There have been lots of superhero games made, and as we all know very few of them are any good. In 2000 Activision proved a good superhero game could be made with Spiderâ€“Man. Batman and Spiderâ€“Man have probably had the most games developed based on them. Some of them good, most of them bad. For Batman 2009’s Arkham Asylum was the definitive game, once again proving good superhero games could be made. This is not that game. No, we are going to talk about 2008’s Lego Batman: The Videogame.
Lego Batman does have some of its own distinctions. One of them being that it is the first Lego game from Traveler’s Tales not based on a movie franchise. This was probably a wise choice, because a lot of material probably would have to have been changed to make either Batman movie series fit the Lego friendliness that we’ve seen in past games. This is also the first Traveler’s Tales Lego game not published by LucasArts. Instead this time they team up with Warner Bros. interactive, who of course hold the DC license for games. It should also be noted that during the game’s development Warner Bros. interactive purchased Traveler’s Tales. Interestingly enough the purchase did not seem to affect any future title plans.
The game appears to take its look from the 90s cartoon series, which was famous for its very dark look. It fits the game quite well, especially with the soundtrack from the 1989 Batman movie. The combo gives you a dark gritty and exciting Gotham city to explore.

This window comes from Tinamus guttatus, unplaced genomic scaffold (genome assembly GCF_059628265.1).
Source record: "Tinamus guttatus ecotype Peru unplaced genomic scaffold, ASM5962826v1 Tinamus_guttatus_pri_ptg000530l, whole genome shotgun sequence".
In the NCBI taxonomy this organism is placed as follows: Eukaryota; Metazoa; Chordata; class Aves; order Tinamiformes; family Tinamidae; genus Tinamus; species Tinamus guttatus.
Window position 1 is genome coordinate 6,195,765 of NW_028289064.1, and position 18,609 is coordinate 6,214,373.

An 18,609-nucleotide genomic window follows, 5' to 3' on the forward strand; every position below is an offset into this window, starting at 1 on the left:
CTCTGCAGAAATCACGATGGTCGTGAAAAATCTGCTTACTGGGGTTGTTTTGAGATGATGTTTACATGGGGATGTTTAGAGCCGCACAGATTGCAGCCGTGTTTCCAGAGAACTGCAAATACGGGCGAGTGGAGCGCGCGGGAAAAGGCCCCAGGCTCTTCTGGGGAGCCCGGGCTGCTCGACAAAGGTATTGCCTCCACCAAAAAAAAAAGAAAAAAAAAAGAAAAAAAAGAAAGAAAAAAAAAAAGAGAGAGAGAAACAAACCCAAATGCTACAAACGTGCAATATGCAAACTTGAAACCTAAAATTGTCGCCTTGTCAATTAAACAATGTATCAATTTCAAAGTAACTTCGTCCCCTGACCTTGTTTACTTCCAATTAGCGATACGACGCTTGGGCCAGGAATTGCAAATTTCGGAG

Most of the characters are pretty good here too. Batman is portrayed as constantly serious and a no-nonsense guy, while Robin is the perfect opposite. His character is almost goofy, and often played for laughs. He’s often almost overeager to get into the fray. Every time he trips over something during a cut scene, or goes into a fighting stance with no villains around Batman is right there with a disapproving look and a grunt. Some of Robin’s antics actually got a laugh out of me. The villains are a mixed bag. Our three main villains, Riddler, Penguin and Joker are done well enough. The rest of the villains are often quite generic. Clayface for example is portrayed as a complete idiot. It makes you wonder why the Riddler would team up with him at all. Mr. Freeze on the other hand isn’t made to look like a moron, and makes a pretty good foe. It makes you wonder if it had anything to do with how the developers felt about each character. However, some research suggests that DC Comics had some input into the game, providing reference materials for many of the game’s characters.
The story of the game is not very strong. It features over fifteen of Batman’s enemies escaping from Arkham Asylum and dividing up into teams to execute their own evil plots. The leaders of these teams are Riddler, Penguin, and of course the Joker. As you may have guessed by now, your job as Batman is to stop each villain’s plot. Since movies are not serving as distinct sections of the game, our villains and their evil plots serve this purpose. For the first section, you face off against Riddler and his team, featuring Clayface, Poison Ivy, Twoâ€“Face, and Mr. Freeze. Each villain has their own level and must be defeated in some type of boss fight at the end. Penguins team consists of killer croc, Manâ€“Bat, Bane, and Catwoman. Joker of course, you face last. His team is, Mad Hatter, Killer Moth, Harley Quinn, and Scarecrow. Not a bad lineup I suppose.